So back to this morning. I walked in and looked up, fully expecting to see my friend and connected, however briefly, with two new humans and it changed the way that I felt. It was a simple reminder that perhaps I need to look up and expect to see someone in each and every room I walk into.

How Can I Help?

Powerful four words to ask right now, in light of the flooding in Houston. I am tempted to wait and watch and see what is needed over time, and who is responding and how. But I am setting that desire to do what is best aside, and I’m going to just do something today. Anything. I’m going to share a link at the end of this post with organizations we can give to today to help our neighbors. I plan to donate to the Texas Diaper Bank because I cannot imagine the stress of needing diapers when you are displaced.

About ten years ago my family’s home was hit by a tornado, our house was marked as Uninhabitable for several months, and we received less damage than most. Many lessons were learned during this time, but one of the most profound was that our community cared. Within just a few days, we were invited into a church to take whatever was needed for our family; sheets, towels, toothpaste and ibuprophen were among the items we walked away with that morning. But more than the physical needs, we left that building knowing that our community wouldn’t let us fall. A few days later a local organization invited us to their warehouse to take whatever clothes we needed for the upcoming winter season. Humbled and grateful, we accepted coats for our three children from the very organization we had been giving to for years.

Another lesson? Wherever you are headed at the time of a crisis, you will arrive sooner than expected. We watched many marriages fail within 24 months of the storm hitting our homes. If your marriage is suffering and a big storm comes from no where, it is going to be easier to walk away than ever before. If you are considering bankruptcy and that storm hits, the decision will probably feel more like a necessity. The contrast is true as well, if your marriage is strong when a storm comes, you lean on each other in ways you never needed to before and you walk out of it more resilient than ever. And if you are living within a financial margin and that tornado comes, you can handle it and just about anything that comes your way in the future.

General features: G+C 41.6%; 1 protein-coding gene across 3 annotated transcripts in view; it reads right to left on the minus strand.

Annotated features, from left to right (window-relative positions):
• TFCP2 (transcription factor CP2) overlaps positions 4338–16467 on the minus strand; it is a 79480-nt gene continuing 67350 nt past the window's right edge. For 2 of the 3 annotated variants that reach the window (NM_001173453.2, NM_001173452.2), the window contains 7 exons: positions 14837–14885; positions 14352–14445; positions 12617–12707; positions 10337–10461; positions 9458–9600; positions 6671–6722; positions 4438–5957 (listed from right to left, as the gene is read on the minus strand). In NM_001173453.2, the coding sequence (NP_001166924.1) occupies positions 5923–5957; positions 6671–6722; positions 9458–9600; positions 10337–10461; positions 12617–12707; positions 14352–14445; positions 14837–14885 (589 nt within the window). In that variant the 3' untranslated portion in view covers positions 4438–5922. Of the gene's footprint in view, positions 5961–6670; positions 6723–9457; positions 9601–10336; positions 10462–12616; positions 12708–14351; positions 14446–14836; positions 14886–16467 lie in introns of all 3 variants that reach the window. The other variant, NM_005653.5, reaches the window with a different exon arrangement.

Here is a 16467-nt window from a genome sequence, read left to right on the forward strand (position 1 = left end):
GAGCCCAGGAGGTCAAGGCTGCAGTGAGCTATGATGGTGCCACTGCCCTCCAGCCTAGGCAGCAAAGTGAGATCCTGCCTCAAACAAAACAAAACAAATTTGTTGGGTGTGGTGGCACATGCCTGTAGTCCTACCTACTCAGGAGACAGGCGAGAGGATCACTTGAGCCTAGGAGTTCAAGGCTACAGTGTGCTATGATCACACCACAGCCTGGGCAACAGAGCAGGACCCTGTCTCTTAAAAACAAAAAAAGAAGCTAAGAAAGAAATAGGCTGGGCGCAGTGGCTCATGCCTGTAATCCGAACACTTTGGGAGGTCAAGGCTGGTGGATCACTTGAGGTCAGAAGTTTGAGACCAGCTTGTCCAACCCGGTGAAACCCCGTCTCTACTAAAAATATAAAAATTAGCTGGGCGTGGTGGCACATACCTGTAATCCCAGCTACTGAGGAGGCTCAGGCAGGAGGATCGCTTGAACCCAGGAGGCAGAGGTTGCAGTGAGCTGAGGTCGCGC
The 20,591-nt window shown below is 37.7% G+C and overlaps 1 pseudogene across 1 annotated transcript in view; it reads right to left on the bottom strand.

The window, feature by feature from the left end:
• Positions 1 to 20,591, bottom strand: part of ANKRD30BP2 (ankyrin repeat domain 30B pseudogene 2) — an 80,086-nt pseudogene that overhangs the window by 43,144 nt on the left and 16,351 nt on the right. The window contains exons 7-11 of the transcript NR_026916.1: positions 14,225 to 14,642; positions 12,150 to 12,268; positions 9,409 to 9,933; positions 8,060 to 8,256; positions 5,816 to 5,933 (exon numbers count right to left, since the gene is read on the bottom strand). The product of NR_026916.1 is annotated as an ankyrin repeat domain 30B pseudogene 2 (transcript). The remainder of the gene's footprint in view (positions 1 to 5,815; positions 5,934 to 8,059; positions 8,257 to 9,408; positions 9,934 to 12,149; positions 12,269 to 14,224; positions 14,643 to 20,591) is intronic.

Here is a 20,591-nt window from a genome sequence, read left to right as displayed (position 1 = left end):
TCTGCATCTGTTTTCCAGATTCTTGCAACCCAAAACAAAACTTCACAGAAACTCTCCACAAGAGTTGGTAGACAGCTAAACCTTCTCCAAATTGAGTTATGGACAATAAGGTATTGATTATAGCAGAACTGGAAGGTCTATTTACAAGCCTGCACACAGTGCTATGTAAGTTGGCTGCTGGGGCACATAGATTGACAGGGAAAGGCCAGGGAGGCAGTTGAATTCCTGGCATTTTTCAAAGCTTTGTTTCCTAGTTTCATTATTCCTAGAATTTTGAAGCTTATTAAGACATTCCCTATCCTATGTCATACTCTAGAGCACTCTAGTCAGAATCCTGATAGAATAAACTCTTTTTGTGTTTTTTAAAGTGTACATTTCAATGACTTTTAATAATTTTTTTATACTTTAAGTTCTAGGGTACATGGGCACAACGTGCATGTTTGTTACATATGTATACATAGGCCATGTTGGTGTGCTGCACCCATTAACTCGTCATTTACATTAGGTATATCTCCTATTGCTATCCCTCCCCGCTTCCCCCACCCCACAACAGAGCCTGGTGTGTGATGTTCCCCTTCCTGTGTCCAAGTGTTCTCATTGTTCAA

Know this, a storm will come. I don’t believe any of us are immune. The best thing we can do for ourselves is prepare, be strong in whatever ways we deem necessary, and the best thing we can do for others is respond with prayer or resources or donations. Let’s show our neighbors that we care about them. If you make a donation, please mention it in the comments and tell us why you chose the organization you did.

Here’s the link: https://www.sbnation.com/2017/8/27/16211866/how-to-help-houston-after-hurricane-harvey

I’m a Fan

soccer

Our son was playing in his last soccer game of the season, which meant the last sports tournament of his high school career. We have watched this kid run, catch, throw and kick from the sidelines for at least ten solid years, and this was the final time. It occurred to me that when our kids are performing in the school years, we have permission to cheer and gloat, to whistle and yell and support them in any way possible. Then, this dies down dramatically as they age.

There are those few who continue playing a sport in college and beyond, but the vast majority settle in to quieter pursuits and the onlookers stop cheering. Think about how rarely you genuinely cheer someone on from the sidelines after they leave high school. For me, this needs to change. I want to keep encouraging and clapping loudly, standing in awe when they do something crazy great and high five the others who witnessed it with me. I want to continue to be my kid’s biggest fan, even as he hangs up his cleats and turns in his gear.

Here’s to the Moms and Dads who sit on the sidelines and watch their child’s every move for a season. May that season be a lifetime.

 

%d bloggers like this: